By Texas Family Law Attorney, Doug Wright
There is a presumption in our State law that in a custody order the court will require that the child/children’s residence be restricted to a geographic area. The courts typically restrict the area to the county where the order is entered and it’s contiguous counties. If one of the parties later seeks to have the residence restriction lifted the case law suggest that there are certain factors that the court should consider.
- The distance involved;
- The quality of the relationship between the non-custodial parent and the child;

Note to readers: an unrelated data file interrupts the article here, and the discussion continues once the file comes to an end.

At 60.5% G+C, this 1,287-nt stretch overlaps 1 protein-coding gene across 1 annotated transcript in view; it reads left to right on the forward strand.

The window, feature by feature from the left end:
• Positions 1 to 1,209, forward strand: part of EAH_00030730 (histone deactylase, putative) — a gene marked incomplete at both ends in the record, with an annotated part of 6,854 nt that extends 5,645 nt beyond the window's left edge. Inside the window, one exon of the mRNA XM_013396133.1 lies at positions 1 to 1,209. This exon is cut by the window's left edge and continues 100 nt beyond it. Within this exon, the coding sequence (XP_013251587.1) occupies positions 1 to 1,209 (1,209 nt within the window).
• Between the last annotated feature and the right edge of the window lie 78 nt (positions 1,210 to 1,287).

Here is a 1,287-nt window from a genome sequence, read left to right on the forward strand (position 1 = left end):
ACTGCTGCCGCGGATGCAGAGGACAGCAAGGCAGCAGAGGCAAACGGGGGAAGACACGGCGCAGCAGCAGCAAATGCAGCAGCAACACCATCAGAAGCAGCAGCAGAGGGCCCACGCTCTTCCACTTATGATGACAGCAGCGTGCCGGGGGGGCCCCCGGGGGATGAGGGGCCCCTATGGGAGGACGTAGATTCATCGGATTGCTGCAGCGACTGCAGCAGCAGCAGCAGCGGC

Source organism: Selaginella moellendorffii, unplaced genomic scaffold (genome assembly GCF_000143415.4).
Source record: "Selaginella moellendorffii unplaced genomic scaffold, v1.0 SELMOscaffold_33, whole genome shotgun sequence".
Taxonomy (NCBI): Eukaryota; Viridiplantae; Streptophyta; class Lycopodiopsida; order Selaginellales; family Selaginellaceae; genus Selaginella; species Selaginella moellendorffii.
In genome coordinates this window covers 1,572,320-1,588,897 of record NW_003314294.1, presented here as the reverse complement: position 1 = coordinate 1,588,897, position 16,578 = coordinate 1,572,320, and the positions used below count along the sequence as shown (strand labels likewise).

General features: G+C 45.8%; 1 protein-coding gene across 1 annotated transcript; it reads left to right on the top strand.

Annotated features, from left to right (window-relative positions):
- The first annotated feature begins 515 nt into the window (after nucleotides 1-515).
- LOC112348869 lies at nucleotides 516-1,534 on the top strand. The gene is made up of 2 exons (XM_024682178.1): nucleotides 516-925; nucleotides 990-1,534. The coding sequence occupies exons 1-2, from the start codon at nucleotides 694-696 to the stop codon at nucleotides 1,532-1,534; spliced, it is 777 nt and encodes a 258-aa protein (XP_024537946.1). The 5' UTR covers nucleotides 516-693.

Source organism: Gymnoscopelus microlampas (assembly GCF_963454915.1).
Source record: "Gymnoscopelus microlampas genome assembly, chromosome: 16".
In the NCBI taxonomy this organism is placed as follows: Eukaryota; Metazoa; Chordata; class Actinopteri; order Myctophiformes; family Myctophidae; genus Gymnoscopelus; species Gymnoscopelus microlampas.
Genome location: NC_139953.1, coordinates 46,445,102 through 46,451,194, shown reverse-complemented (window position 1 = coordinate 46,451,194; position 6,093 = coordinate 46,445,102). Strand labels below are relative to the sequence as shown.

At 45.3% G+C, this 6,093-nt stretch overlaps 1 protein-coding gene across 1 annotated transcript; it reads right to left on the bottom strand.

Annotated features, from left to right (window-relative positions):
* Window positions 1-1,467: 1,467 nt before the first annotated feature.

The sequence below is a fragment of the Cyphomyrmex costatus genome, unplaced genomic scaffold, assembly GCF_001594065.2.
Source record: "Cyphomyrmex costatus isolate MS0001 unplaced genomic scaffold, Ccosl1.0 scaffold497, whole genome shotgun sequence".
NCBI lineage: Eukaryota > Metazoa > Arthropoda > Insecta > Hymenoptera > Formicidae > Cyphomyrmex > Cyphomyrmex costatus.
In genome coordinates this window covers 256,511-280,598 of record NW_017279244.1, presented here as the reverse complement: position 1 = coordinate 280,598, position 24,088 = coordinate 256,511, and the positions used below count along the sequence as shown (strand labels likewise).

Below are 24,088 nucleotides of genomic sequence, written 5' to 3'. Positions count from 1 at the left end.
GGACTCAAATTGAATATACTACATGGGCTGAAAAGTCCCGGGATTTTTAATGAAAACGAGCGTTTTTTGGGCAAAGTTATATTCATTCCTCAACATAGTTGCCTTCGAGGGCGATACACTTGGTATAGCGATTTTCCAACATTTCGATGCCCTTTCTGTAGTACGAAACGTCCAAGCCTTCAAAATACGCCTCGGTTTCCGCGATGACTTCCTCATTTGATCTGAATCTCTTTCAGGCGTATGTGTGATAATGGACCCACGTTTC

- The nature and quantity of the child’s contact with the non-custodial parent, both de jure and de facto;
- Whether the relocation would deprive the non-custodial parent of regular and meaningful access to the children;
- The impact of the move on the quantity and quality of the child’s future contact with the non-custodial parent;
- The motive for the move;
- The motive for opposing the move;
- The feasibility of preserving the relationship between the non-custodial parent and the child through suitable visitation arrangements; and
- The proximity, availability, and safety of travel arrangements.
The answers to these factor could determine whether or not the Court allows relocation with the child/children.